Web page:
But what was worse than realizing the prosaic blather that
Life Is but a Dream was the notion that the oppression of the illusion would
continue to be suffered despite my new insight about it; I was not something
other than this inexorable composite of karmic momentum. It was my ways of
thought, my emotional responses, my personality, all the structures and nuances
of my physiology.
The Bengali mystic Sri Ramakrishna was known to say, “God is
real; the world is illusory.” I
understood what that meant in that moment of crisis because I experienced the
profound difference between myself as a personality construct and this organism
Herein no forms
appear, and the vision of God face to face, that is transmuted in the Athanor
called dissolution, or hammered into one forge of meditation, is in this place
but a blasphemy and a mockery.
And the Beatific
Vision is no more, and the glory of the Most High is no more. There is no more
knowledge. There is no more bliss. There is no more power. There is no more beauty.
For this is the Palace of Understanding: for thou art one with the Primeval
—From The Cry of the 14th Aethyr
Prior to this episode, I had been an “insufferable
know-it-all.” In a moment, however, the value of all concepts shattered. It was
all vain blather, “sound and fury signifying nothing.”
I was “out-of-it” for several days, weeks perhaps. Humbled,
humiliated, and feeling gyped and screwed about life. But when the dust
settled, I felt free. Relieved. Off the hook. Nothing was true; thus,
everything was permitted. I became relaxed. I put away my beliefs, books, and
allegiances. I also arrived at a new sense of compassion, having glimpsed the
roots of happiness and suffering concerning the human condition. There was no
place to put blame; the cause was an interdependently arising phenomenon that
drove the World Machine.
Yea! verily this is
the Truth, this is the Truth, this is the Truth. Unto thee shall be granted joy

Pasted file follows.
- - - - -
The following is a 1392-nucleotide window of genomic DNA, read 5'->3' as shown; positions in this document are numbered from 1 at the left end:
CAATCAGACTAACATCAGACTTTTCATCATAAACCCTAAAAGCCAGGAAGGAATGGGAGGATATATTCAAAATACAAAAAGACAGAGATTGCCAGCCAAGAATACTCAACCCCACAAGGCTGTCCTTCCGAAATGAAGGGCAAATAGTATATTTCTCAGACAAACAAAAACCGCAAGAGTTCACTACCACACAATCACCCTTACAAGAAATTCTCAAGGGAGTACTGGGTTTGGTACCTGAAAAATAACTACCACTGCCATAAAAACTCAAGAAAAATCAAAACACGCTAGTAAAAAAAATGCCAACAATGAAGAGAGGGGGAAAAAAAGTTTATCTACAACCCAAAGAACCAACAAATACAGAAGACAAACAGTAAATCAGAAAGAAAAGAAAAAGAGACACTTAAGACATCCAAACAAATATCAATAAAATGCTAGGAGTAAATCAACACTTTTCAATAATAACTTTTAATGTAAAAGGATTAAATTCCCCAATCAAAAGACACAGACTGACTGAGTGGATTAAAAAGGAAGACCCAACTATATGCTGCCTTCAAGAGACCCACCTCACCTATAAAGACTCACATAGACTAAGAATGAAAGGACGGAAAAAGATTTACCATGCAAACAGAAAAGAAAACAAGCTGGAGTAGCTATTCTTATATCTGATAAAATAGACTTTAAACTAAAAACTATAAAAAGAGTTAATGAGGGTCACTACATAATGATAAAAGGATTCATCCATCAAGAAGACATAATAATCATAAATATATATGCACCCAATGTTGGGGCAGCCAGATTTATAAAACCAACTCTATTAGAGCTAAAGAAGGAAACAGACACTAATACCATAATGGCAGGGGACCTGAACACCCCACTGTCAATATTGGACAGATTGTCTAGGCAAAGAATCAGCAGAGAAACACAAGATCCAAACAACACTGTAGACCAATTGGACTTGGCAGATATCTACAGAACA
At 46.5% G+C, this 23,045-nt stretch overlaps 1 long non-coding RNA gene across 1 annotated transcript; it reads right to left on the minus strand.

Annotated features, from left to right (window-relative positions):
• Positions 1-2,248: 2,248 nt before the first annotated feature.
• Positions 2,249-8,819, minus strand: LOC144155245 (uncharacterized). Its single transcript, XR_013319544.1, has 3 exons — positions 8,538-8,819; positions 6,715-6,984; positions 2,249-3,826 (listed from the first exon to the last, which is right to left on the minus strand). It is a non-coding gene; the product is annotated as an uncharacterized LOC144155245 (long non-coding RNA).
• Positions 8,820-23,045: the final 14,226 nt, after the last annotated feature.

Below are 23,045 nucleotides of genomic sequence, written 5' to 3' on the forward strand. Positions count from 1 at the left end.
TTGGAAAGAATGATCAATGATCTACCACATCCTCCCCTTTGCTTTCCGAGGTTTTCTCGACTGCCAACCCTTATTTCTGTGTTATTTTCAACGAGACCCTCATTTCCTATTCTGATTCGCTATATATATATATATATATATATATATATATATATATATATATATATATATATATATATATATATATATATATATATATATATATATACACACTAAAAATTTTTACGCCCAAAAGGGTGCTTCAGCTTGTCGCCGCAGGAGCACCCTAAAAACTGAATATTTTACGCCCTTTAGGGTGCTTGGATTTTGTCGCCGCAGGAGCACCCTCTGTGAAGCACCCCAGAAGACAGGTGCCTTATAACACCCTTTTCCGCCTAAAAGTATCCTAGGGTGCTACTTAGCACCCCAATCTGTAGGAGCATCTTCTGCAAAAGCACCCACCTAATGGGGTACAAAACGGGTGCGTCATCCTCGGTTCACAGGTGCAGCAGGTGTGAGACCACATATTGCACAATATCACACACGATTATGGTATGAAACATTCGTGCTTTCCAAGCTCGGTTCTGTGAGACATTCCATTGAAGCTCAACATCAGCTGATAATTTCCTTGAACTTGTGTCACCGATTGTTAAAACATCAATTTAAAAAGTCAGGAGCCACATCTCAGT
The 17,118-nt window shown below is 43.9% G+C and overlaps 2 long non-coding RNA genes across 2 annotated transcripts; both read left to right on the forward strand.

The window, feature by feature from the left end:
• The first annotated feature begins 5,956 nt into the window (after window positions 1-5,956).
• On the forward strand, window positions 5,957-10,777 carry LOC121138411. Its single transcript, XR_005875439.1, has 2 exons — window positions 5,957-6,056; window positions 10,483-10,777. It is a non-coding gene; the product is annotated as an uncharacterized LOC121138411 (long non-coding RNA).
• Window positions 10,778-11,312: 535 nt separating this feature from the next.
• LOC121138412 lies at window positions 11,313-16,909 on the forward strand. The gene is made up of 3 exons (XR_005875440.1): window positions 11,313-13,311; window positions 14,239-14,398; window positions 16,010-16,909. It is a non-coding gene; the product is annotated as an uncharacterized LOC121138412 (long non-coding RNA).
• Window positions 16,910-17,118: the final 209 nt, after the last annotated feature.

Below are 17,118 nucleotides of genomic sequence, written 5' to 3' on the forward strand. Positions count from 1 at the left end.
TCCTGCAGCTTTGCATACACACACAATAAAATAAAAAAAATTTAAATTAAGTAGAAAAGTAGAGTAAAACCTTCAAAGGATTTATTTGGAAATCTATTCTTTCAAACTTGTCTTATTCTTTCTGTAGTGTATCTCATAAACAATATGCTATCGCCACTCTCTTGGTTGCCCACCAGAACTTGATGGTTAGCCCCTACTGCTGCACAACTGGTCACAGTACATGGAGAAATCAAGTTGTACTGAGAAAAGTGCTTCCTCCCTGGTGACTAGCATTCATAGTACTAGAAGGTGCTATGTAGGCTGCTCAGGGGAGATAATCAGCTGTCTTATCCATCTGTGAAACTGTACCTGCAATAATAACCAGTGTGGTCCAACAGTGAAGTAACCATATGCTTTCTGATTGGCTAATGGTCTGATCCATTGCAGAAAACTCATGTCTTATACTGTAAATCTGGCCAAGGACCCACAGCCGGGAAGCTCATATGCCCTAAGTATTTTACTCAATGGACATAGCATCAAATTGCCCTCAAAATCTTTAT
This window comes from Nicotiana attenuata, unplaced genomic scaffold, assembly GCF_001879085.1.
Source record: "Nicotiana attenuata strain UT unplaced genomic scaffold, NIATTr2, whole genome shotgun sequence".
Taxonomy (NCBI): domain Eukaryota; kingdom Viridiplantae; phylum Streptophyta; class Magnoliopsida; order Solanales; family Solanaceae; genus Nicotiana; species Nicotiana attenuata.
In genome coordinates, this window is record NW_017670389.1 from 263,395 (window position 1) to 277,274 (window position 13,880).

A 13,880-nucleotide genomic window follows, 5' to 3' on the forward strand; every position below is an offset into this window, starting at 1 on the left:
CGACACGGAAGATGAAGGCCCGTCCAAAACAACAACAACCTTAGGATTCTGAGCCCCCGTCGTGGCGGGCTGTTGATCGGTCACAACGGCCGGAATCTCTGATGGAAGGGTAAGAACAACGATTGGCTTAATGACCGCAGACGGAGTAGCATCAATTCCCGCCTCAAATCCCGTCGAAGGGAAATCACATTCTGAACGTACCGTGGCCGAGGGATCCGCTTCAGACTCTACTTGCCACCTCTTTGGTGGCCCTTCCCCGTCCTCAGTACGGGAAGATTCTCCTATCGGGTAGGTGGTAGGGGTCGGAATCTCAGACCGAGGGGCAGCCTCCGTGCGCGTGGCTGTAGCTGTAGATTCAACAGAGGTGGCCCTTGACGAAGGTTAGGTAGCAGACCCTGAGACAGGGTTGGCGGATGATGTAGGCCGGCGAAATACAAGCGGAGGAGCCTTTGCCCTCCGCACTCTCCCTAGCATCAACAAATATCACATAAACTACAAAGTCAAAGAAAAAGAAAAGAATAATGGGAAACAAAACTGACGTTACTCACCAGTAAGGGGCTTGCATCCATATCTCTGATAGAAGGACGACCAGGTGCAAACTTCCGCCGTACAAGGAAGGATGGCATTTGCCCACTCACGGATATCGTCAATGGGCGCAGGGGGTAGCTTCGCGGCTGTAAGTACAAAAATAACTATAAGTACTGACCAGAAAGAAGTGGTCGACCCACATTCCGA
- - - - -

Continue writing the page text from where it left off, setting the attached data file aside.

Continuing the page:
and health and wealth and wisdom when thou art no longer thou.
Cheth vel Vallum Abiegni, 13
But, actually, life went on with its twists and turns, joys
and disappointments, peak experiences and hard lessons.
There have been other instances in my life in which the end
result of fervent goddess work has been crisis: upheaval, pain, loss. Even
though things turn out “all for the best” in the end, the pattern has made me
skittish about working with goddess energy. So I wince at folks who look to the
Goddess for a kinder, gentler kind of spirituality, who look to the
self-effacing, ever-doting mother or else the ever-accommodating and
never-clinging lover. The contemptible idealized woman. The Goddess is not
this. Rather, she is the maw and secret of creation, sustenance, dissolution,
O Circle of Stars,
Whereof our father is by the younger brother,
Marvel beyond imagination, soul of infinite space,
Before whom time is ashamed, the mind bewildered, and the understanding
Not unto Thee may we attain unless Thine Image be Love.
Therefore by seed and root, and stem and bud,
And leaf and flower and fruit do we invoke thee,
O Queen of Space, O Jewel of Light,
Continuous one of the heavens;
Let it be ever thus
That men speak not of Thee as One, but as None;
And let them not speak of Thee at all, since Thou art continuous.
—From Liber XV (Thelemic Gnostic Mass), Aleister Crowley